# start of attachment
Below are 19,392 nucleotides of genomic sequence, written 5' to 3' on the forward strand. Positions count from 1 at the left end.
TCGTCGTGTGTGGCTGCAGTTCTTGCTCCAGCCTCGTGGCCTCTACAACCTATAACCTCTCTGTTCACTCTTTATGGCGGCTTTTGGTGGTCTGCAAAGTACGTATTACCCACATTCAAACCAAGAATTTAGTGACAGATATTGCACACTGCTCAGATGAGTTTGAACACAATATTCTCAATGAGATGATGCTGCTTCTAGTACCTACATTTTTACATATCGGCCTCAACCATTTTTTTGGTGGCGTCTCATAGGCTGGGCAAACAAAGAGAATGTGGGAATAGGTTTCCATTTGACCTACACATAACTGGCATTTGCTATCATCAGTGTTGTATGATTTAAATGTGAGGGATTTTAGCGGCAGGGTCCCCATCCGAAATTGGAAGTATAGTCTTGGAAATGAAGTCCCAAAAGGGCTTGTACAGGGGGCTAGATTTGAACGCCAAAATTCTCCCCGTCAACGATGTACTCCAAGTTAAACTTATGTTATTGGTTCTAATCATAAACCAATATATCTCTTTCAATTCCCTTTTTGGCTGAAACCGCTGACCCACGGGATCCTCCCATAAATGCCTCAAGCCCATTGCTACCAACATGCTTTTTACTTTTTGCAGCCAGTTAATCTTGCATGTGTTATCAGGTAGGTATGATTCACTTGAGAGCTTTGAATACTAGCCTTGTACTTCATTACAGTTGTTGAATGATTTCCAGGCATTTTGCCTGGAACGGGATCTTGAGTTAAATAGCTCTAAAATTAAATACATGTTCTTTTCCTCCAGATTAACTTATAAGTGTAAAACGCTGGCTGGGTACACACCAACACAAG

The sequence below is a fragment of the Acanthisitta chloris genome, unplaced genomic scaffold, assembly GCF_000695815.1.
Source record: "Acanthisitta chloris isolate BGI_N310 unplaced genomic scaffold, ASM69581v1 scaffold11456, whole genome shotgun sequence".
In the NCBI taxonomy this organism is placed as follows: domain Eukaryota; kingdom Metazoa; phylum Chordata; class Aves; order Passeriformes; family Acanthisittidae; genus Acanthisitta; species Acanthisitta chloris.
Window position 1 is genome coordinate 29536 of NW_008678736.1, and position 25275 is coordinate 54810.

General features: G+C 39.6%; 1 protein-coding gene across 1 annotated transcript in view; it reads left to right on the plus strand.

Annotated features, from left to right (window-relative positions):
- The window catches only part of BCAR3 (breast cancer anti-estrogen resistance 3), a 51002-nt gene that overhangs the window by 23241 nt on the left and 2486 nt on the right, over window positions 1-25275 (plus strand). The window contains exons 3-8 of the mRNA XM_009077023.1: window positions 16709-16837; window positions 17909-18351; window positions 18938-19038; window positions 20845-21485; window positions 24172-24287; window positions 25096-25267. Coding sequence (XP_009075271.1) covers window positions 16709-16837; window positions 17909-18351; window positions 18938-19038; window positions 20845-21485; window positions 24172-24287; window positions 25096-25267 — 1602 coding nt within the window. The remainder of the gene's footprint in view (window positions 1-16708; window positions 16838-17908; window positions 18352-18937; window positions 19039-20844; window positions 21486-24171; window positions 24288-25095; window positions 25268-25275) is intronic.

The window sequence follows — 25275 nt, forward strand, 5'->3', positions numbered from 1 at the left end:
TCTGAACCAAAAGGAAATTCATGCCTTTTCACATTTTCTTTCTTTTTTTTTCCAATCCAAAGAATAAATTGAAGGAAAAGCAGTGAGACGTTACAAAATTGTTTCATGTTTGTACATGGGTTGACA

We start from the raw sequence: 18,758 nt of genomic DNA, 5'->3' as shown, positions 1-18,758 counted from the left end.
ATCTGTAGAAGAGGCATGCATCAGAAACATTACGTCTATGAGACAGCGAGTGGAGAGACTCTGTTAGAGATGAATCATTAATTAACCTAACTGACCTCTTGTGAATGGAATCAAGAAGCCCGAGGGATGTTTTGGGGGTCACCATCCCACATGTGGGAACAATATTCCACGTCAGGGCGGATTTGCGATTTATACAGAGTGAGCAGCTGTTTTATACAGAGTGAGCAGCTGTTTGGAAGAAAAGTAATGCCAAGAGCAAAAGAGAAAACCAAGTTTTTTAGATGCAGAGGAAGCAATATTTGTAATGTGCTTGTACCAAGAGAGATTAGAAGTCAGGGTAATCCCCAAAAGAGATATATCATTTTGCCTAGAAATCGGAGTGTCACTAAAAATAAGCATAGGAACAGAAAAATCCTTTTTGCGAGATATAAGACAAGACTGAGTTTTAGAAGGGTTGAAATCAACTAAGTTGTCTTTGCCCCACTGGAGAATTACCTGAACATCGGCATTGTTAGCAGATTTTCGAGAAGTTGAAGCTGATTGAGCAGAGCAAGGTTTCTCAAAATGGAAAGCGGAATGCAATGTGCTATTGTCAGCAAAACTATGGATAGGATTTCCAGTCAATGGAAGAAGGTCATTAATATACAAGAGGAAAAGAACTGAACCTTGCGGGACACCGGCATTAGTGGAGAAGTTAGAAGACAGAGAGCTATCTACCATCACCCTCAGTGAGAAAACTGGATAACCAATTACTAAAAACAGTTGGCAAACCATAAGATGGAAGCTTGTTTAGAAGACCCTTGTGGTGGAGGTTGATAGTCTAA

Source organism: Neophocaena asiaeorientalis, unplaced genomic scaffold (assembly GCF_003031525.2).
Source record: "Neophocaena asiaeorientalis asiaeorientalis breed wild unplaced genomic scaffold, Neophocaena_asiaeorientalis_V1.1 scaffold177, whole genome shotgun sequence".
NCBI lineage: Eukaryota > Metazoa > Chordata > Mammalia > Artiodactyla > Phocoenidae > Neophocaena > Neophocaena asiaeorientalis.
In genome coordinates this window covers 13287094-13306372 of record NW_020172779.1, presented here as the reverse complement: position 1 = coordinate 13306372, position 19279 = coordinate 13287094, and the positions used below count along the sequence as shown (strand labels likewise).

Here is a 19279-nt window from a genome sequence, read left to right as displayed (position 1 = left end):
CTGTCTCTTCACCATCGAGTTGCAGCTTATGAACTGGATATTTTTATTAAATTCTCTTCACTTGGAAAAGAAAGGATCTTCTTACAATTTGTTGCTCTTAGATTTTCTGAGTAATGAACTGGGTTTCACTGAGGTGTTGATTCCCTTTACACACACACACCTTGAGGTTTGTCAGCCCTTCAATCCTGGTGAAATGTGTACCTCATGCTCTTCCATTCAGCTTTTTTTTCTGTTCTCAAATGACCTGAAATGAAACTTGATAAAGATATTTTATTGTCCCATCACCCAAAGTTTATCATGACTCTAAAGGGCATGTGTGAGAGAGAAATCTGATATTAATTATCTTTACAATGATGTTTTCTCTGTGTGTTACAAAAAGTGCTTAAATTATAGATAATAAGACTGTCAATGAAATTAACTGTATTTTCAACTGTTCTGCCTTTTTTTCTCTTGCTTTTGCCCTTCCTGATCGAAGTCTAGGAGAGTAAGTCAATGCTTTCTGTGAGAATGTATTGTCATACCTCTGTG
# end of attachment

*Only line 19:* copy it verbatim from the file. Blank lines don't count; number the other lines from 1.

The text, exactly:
CTGTCTCTTCACCATCGAGTTGCAGCTTATGAACTGGATATTTTTATTAAATTCTCTTCACTTGGAAAAGAAAGGATCTTCTTACAATTTGTTGCTCTTAGATTTTCTGAGTAATGAACTGGGTTTCACTGAGGTGTTGATTCCCTTTACACACACACACCTTGAGGTTTGTCAGCCCTTCAATCCTGGTGAAATGTGTACCTCATGCTCTTCCATTCAGCTTTTTTTTCTGTTCTCAAATGACCTGAAATGAAACTTGATAAAGATATTTTATTGTCCCATCACCCAAAGTTTATCATGACTCTAAAGGGCATGTGTGAGAGAGAAATCTGATATTAATTATCTTTACAATGATGTTTTCTCTGTGTGTTACAAAAAGTGCTTAAATTATAGATAATAAGACTGTCAATGAAATTAACTGTATTTTCAACTGTTCTGCCTTTTTTTCTCTTGCTTTTGCCCTTCCTGATCGAAGTCTAGGAGAGTAAGTCAATGCTTTCTGTGAGAATGTATTGTCATACCTCTGTG